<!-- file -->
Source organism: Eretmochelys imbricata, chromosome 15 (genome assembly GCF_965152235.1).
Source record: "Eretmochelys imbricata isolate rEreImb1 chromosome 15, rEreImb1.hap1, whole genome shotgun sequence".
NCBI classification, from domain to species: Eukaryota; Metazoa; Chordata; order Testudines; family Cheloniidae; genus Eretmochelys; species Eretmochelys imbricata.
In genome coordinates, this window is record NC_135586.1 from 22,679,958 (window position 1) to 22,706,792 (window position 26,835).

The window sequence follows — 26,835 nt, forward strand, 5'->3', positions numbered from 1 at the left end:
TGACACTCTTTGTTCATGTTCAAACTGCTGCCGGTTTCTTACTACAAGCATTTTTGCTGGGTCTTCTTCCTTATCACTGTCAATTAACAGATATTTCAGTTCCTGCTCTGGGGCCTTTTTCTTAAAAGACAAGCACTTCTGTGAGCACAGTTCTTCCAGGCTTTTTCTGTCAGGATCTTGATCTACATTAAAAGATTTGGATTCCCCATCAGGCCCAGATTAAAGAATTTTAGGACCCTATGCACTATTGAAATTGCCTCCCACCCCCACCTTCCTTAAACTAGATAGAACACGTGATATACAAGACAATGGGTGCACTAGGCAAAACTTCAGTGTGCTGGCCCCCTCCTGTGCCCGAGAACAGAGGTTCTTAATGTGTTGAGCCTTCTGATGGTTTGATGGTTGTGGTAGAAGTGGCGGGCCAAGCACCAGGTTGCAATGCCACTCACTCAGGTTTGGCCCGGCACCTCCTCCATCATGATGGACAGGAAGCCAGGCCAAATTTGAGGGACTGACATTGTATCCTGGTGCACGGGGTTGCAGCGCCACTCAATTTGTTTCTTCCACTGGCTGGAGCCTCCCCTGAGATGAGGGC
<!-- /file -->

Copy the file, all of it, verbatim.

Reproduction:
Source organism: Eretmochelys imbricata, chromosome 15 (genome assembly GCF_965152235.1).
Source record: "Eretmochelys imbricata isolate rEreImb1 chromosome 15, rEreImb1.hap1, whole genome shotgun sequence".
NCBI classification, from domain to species: Eukaryota; Metazoa; Chordata; order Testudines; family Cheloniidae; genus Eretmochelys; species Eretmochelys imbricata.
In genome coordinates, this window is record NC_135586.1 from 22,679,958 (window position 1) to 22,706,792 (window position 26,835).

The window sequence follows — 26,835 nt, forward strand, 5'->3', positions numbered from 1 at the left end:
TGACACTCTTTGTTCATGTTCAAACTGCTGCCGGTTTCTTACTACAAGCATTTTTGCTGGGTCTTCTTCCTTATCACTGTCAATTAACAGATATTTCAGTTCCTGCTCTGGGGCCTTTTTCTTAAAAGACAAGCACTTCTGTGAGCACAGTTCTTCCAGGCTTTTTCTGTCAGGATCTTGATCTACATTAAAAGATTTGGATTCCCCATCAGGCCCAGATTAAAGAATTTTAGGACCCTATGCACTATTGAAATTGCCTCCCACCCCCACCTTCCTTAAACTAGATAGAACACGTGATATACAAGACAATGGGTGCACTAGGCAAAACTTCAGTGTGCTGGCCCCCTCCTGTGCCCGAGAACAGAGGTTCTTAATGTGTTGAGCCTTCTGATGGTTTGATGGTTGTGGTAGAAGTGGCGGGCCAAGCACCAGGTTGCAATGCCACTCACTCAGGTTTGGCCCGGCACCTCCTCCATCATGATGGACAGGAAGCCAGGCCAAATTTGAGGGACTGACATTGTATCCTGGTGCACGGGGTTGCAGCGCCACTCAATTTGTTTCTTCCACTGGCTGGAGCCTCCCCTGAGATGAGGGC